Tag Archives: early modern

Ruffs: there ought to have been a law against them

The stiffest and starchiest stuff,

bleached, folded, fussed over enough

to demonstrate I’m

rich in servants and time:

behold, my ridiculous ruff!

 

Well, this was a bit of a clumsy attempt to justify including an item about ruffs in what is (very vaguely) a blog about legal history. Obviously, there was a long tradition in various jurisdictions about the sorts of clothing which people could wear, but not (as far as I know) specifically about what is clearly the most ridiculous item of neckwear ever – the early modern ruff.

I have been equally horrified and obsessed by the ruff since being bought a Marks and Spencers book about the Tudors, one childhood Christmas, with all of the classic, much-reproduced pictures of the celebs of the day, increasingly, over the 16th C, ruffed up. I mean, the codpieces were … disturbing (especially on young Edward VI – just so wrong) … but it was the ruffs that really stood out for me. They seemed to be a combination of extreme discomfort and extreme silliness. Also a seriously bad idea to be drawing attention to your neck in an era rather well known for its beheading. Some of them even made the ruffee look like familiar pictures of John the Baptist’s head on a plate.

I seem to keep coming across ruff-pics these days, when looking up biographies of legal history ‘great men’ or on social media feeds about various historical things, and feel the need to work out some of my repressed ruff issues. Here, then, is my chart of ruffs – no doubt to be updated as more ruff-porn comes to my attention.

 

  1. Ruff(le)

A subtle little number, sort of polo-neck-cum-ruff, from R. Dudley

https://twitter.com/HistParl/status/1301814785173061632

 

  1. Ruff puff

The ruff itself is less than spectacular – but with that puffy sleeve, chain and skull accessorising, a winner from ‘Mam Cymru’

https://twitter.com/gcseabourne/status/1241663502479171584

 

  1. Ruff and tough and strong and mean …

It’s Walter Raleigh, wearing a doily https://en.wikipedia.org/wiki/Edward_Coke#/media/File:Sir_Walter_Raleigh.jpg

 

  1. Rufformation

I am not convinced that ruffs are very godly, bishop Hooper

https://en.wikipedia.org/wiki/John_Hooper_(bishop)#/media/File:John_Hooper_by_Henry_Bryan_Hall_after_James_Warren_Childe_cropped.jpg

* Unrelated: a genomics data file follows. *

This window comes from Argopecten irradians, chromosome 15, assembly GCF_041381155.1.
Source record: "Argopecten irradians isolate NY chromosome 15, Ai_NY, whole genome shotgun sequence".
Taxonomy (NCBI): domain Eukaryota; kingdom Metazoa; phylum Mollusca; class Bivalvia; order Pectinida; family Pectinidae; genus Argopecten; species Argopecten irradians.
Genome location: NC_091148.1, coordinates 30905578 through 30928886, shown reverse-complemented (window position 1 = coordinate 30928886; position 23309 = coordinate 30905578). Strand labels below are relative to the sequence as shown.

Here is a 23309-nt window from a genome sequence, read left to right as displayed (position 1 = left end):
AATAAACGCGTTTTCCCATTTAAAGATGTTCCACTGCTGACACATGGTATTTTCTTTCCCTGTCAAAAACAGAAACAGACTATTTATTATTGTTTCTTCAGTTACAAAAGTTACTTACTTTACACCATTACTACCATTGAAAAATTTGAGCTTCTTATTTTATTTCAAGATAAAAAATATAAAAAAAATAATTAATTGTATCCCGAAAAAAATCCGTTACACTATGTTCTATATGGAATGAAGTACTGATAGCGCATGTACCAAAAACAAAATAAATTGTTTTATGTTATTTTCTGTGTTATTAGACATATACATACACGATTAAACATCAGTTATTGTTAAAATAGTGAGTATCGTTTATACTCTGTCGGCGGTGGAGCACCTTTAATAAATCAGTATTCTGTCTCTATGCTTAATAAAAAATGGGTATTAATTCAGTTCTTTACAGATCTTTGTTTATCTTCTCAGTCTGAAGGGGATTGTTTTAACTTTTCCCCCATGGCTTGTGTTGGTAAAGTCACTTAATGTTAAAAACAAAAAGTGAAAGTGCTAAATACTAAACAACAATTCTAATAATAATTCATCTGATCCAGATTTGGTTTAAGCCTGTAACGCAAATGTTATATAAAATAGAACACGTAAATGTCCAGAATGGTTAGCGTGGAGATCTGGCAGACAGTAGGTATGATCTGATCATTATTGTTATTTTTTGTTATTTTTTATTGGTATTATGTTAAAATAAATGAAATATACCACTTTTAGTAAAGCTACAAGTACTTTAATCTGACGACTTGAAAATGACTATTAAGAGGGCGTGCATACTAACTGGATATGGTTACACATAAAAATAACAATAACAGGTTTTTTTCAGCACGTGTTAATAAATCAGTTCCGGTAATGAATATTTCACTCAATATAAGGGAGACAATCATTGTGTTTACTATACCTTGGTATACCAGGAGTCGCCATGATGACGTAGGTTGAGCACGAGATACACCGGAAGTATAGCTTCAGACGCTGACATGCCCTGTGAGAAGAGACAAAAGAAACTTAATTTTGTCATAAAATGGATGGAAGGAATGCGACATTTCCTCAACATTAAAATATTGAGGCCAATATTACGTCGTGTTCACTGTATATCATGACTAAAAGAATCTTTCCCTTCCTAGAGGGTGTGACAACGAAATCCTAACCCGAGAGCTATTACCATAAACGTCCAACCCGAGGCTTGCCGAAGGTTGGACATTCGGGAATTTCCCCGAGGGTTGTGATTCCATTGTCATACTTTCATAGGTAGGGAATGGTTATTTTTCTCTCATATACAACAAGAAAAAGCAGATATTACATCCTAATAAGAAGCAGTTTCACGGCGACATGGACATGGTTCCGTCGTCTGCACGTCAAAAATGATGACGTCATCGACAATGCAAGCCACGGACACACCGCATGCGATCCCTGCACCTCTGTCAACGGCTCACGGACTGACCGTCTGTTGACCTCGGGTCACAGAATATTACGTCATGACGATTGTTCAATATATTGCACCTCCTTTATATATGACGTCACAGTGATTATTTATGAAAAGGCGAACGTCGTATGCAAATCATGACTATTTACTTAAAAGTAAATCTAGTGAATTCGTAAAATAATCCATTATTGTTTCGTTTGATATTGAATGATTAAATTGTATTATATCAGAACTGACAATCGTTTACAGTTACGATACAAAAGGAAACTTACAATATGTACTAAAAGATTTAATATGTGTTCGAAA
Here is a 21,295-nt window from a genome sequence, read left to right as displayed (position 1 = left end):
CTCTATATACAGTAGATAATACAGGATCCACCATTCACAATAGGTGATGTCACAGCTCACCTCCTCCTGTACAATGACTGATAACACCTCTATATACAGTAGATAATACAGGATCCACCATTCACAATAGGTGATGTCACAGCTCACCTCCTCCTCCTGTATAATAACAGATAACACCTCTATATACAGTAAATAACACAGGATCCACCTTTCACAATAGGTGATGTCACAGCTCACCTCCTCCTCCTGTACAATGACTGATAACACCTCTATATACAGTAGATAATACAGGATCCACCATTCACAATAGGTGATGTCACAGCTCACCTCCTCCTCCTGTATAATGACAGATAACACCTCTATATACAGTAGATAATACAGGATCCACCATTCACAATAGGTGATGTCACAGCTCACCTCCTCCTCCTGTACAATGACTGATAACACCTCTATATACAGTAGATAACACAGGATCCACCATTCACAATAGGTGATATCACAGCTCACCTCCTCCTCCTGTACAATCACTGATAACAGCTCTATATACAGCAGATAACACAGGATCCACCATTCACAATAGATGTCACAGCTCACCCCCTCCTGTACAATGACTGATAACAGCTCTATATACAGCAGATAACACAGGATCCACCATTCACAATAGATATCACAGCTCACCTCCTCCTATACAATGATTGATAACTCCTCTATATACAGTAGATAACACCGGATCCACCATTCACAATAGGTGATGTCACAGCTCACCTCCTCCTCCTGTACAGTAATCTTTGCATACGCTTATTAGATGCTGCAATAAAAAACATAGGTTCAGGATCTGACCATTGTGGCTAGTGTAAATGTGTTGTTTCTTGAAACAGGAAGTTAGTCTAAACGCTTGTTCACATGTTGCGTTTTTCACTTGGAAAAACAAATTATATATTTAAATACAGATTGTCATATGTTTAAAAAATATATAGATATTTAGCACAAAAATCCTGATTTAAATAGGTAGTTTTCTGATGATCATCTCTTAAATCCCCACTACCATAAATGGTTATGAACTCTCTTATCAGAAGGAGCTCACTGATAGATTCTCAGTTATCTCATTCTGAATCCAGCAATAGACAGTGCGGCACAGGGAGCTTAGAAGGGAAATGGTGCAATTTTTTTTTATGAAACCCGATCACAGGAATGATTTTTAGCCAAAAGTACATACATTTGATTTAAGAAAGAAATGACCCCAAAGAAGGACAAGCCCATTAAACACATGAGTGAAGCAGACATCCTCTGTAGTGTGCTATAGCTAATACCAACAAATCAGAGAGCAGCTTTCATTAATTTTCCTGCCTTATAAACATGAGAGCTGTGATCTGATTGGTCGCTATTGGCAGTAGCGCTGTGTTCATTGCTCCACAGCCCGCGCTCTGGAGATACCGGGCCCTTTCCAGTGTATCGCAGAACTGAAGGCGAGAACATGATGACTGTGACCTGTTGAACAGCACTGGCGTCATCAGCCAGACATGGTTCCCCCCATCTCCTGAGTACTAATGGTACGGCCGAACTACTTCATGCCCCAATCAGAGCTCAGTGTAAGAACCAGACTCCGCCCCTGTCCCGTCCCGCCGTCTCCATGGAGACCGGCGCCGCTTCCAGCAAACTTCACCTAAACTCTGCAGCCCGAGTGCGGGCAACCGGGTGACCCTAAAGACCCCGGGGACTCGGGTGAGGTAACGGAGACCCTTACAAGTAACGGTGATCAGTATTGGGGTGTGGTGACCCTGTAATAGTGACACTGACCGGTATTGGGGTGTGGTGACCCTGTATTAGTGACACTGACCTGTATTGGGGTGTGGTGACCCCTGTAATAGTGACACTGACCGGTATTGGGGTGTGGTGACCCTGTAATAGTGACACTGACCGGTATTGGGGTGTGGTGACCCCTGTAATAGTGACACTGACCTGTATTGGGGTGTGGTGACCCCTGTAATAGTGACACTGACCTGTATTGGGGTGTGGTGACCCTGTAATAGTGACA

1. Ruff music

Johannes Eccard is wearing a ruff, but he’s not happy about it …

https://en.wikipedia.org/wiki/Johannes_Eccard#/media/File:Johannes_Eccard_1615.jpg

 

  1. Ruff ruff ruff

In everyone’s favourite tale of domestic violence, Mr Punch’s dog, Toby, always seems to have a ruff

https://www.bbc.co.uk/news/av/uk-44988800

 

  1. Ruff and ready

Because there’s no need to be all business-like about your armour,

https://commons.wikimedia.org/wiki/File:Portrait_of_Sir_Philip_Sidney,_illusthatixg_the_ruff_worn_with_armour-_Elizabethan_People_(book).jpg

 

  1. Outruffed

The absolute satisfaction of knowing yours is the biggest, silliest ruff out there. Also a fine example of the implications of ruffs for hair-dos.

https://twitter.com/gcseabourne/status/1241398414954369024

 

  1. Ruff justice

The the humble and charming Sir Edward Coke – ruthless misogynist, show-off and snappy dresser.

https://en.wikipedia.org/wiki/Edward_Coke#/media/File:Edward_coke.jpg

See the source image

Then there’s the picture above – the ‘beard squeezer ruff’ – right up under the ears too 0 astounding.

  1. Elizabeth R[uff]

Was there ever any doubt – this one has it all: the spectacular ruff, the puffy sleeves, the hair … apotheosis of the ruff – ruff as neck-halo, almost.

https://en.wikipedia.org/wiki/Armada_Portrait#/media/File:Elizabeth_I_(Armada_Portrait).jpg

 

OK, good to get that off my chest. Or neck. Or whatever.

 

6/9/2020

Update 9/9/2020

Bubbling under…

Not quite worthy of a place on the Completely Official Ruff Pics Top Ten, but may get there in time …

 

[Sc]ruffy

This picture looks as if it has had a bit of early modern photo-shopping. That hat is so 2D. But it’s the ‘ruff almost meets hat’ and ‘scraggy beard’ combo which is worthy of recognition:

https://twitter.com/WelshBiography/status/1303580143630204928

 

Well hello doily!

An honourable mention in the ruff-accessorising category goes to this gent – another Coke – who has cut up a doily and stuck it to his hat and cuffs, to cheer up his look. Also love the detail of shadow on his ruff from his little pointy beard. Marvellous.

https://en.wikipedia.org/wiki/John_Coke#/media/File:Johncoke.jpg